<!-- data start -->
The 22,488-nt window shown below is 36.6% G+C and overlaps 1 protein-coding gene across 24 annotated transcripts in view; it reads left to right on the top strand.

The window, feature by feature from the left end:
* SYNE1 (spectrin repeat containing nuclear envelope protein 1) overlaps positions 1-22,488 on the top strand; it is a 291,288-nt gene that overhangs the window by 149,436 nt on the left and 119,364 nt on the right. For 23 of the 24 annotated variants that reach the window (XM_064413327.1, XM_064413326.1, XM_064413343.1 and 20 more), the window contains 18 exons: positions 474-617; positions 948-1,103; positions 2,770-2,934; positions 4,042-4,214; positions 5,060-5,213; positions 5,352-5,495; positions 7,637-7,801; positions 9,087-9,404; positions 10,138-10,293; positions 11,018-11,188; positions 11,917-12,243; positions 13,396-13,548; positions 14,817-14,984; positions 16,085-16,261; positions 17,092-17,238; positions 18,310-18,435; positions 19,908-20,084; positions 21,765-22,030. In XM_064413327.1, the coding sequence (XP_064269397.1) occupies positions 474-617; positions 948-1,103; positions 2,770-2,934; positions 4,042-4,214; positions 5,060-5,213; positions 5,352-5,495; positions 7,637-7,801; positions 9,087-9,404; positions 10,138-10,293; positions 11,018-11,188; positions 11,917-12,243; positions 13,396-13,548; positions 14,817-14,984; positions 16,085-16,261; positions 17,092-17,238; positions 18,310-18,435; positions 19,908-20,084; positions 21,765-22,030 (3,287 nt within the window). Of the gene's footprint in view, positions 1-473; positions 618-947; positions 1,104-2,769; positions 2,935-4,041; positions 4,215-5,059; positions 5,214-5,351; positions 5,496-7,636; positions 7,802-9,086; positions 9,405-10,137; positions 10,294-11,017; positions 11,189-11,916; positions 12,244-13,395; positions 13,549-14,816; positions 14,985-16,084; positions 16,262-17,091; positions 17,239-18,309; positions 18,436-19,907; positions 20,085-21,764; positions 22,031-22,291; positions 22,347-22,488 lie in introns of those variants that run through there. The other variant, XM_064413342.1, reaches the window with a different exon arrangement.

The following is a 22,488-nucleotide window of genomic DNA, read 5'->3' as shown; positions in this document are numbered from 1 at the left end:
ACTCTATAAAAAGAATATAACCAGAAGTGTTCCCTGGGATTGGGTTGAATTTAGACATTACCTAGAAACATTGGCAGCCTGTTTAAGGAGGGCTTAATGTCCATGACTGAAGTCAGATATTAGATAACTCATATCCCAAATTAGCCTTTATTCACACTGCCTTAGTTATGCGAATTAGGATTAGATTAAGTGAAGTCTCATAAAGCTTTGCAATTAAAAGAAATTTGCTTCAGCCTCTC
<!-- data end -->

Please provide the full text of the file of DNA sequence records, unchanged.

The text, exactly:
The 22,488-nt window shown below is 36.6% G+C and overlaps 1 protein-coding gene across 24 annotated transcripts in view; it reads left to right on the top strand.

The window, feature by feature from the left end:
* SYNE1 (spectrin repeat containing nuclear envelope protein 1) overlaps positions 1-22,488 on the top strand; it is a 291,288-nt gene that overhangs the window by 149,436 nt on the left and 119,364 nt on the right. For 23 of the 24 annotated variants that reach the window (XM_064413327.1, XM_064413326.1, XM_064413343.1 and 20 more), the window contains 18 exons: positions 474-617; positions 948-1,103; positions 2,770-2,934; positions 4,042-4,214; positions 5,060-5,213; positions 5,352-5,495; positions 7,637-7,801; positions 9,087-9,404; positions 10,138-10,293; positions 11,018-11,188; positions 11,917-12,243; positions 13,396-13,548; positions 14,817-14,984; positions 16,085-16,261; positions 17,092-17,238; positions 18,310-18,435; positions 19,908-20,084; positions 21,765-22,030. In XM_064413327.1, the coding sequence (XP_064269397.1) occupies positions 474-617; positions 948-1,103; positions 2,770-2,934; positions 4,042-4,214; positions 5,060-5,213; positions 5,352-5,495; positions 7,637-7,801; positions 9,087-9,404; positions 10,138-10,293; positions 11,018-11,188; positions 11,917-12,243; positions 13,396-13,548; positions 14,817-14,984; positions 16,085-16,261; positions 17,092-17,238; positions 18,310-18,435; positions 19,908-20,084; positions 21,765-22,030 (3,287 nt within the window). Of the gene's footprint in view, positions 1-473; positions 618-947; positions 1,104-2,769; positions 2,935-4,041; positions 4,215-5,059; positions 5,214-5,351; positions 5,496-7,636; positions 7,802-9,086; positions 9,405-10,137; positions 10,294-11,017; positions 11,189-11,916; positions 12,244-13,395; positions 13,549-14,816; positions 14,985-16,084; positions 16,262-17,091; positions 17,239-18,309; positions 18,436-19,907; positions 20,085-21,764; positions 22,031-22,291; positions 22,347-22,488 lie in introns of those variants that run through there. The other variant, XM_064413342.1, reaches the window with a different exon arrangement.

The following is a 22,488-nucleotide window of genomic DNA, read 5'->3' as shown; positions in this document are numbered from 1 at the left end:
ACTCTATAAAAAGAATATAACCAGAAGTGTTCCCTGGGATTGGGTTGAATTTAGACATTACCTAGAAACATTGGCAGCCTGTTTAAGGAGGGCTTAATGTCCATGACTGAAGTCAGATATTAGATAACTCATATCCCAAATTAGCCTTTATTCACACTGCCTTAGTTATGCGAATTAGGATTAGATTAAGTGAAGTCTCATAAAGCTTTGCAATTAAAAGAAATTTGCTTCAGCCTCTC